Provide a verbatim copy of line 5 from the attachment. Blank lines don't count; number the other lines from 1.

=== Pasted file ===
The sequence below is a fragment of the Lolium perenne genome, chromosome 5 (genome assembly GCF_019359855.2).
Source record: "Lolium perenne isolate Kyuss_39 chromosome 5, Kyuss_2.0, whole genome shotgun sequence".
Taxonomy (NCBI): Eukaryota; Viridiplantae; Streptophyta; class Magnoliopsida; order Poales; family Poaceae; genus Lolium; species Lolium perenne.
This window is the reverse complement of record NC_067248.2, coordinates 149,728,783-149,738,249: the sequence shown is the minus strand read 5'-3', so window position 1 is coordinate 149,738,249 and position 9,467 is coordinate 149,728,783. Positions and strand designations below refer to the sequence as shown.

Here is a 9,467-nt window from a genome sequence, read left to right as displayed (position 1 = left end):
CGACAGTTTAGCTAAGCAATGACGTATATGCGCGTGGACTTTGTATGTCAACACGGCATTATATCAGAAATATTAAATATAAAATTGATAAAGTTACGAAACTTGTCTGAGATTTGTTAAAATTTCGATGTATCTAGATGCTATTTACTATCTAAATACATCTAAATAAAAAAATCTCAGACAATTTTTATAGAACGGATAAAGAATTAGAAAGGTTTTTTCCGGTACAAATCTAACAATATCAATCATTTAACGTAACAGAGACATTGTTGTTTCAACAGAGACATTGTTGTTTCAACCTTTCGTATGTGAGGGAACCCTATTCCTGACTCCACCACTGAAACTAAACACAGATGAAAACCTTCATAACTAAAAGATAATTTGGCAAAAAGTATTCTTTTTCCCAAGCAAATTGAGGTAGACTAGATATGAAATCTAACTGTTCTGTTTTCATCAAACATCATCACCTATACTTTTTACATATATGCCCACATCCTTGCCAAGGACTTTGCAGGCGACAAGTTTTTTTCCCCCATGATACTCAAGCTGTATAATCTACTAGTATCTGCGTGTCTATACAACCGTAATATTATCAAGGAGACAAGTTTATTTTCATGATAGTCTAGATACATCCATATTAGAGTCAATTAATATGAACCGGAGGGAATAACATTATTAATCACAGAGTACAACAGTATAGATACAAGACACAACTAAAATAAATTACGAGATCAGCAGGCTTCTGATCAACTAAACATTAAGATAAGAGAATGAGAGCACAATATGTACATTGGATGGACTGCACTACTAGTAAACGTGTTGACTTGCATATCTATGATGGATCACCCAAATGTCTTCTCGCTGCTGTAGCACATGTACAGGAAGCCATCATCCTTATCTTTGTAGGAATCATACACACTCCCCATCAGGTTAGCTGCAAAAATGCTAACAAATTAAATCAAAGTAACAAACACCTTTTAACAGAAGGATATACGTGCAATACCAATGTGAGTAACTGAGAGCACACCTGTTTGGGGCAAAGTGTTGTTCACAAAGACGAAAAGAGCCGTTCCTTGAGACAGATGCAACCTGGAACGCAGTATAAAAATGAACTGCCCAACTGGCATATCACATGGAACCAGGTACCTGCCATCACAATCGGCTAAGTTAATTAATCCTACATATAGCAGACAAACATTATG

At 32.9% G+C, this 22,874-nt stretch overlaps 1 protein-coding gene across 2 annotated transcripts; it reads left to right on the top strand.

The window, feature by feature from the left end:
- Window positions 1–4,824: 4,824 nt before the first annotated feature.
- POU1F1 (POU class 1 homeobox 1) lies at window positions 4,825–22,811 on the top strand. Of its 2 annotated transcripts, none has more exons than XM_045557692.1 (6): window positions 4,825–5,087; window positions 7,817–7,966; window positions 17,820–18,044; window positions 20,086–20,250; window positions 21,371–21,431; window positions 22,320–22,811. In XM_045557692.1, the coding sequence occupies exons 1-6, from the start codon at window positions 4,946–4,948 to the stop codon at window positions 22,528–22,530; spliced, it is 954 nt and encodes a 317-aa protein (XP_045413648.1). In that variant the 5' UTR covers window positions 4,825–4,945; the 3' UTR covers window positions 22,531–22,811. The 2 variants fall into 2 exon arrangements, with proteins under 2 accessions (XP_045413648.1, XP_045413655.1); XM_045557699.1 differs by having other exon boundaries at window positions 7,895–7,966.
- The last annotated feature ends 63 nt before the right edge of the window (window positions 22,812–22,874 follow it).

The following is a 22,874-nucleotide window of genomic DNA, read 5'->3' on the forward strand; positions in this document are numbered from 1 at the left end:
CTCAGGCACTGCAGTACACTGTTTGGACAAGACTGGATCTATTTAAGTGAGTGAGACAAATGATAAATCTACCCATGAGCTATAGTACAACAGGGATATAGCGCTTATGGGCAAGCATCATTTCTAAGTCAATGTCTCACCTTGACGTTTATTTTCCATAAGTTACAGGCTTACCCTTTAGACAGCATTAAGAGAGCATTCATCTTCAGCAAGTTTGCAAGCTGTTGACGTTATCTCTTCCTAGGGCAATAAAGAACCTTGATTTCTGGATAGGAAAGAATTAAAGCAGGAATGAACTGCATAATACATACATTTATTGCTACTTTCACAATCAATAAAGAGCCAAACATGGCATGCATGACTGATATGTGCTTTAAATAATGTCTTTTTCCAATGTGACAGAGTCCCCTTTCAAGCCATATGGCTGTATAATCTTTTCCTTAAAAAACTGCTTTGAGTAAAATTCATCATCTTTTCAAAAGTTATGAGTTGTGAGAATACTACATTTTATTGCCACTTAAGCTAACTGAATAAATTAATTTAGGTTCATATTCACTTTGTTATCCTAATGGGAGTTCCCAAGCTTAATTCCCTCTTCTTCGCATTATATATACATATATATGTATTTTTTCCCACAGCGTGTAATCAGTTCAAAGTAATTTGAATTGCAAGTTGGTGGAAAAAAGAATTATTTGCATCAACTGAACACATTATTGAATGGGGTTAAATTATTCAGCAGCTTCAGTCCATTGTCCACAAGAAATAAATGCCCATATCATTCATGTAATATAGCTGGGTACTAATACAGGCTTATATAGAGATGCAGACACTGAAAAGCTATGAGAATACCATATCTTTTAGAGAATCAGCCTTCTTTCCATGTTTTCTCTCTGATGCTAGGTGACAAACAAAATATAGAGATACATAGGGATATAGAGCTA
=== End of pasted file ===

Here is a 9,467-nt window from a genome sequence, read left to right as displayed (position 1 = left end):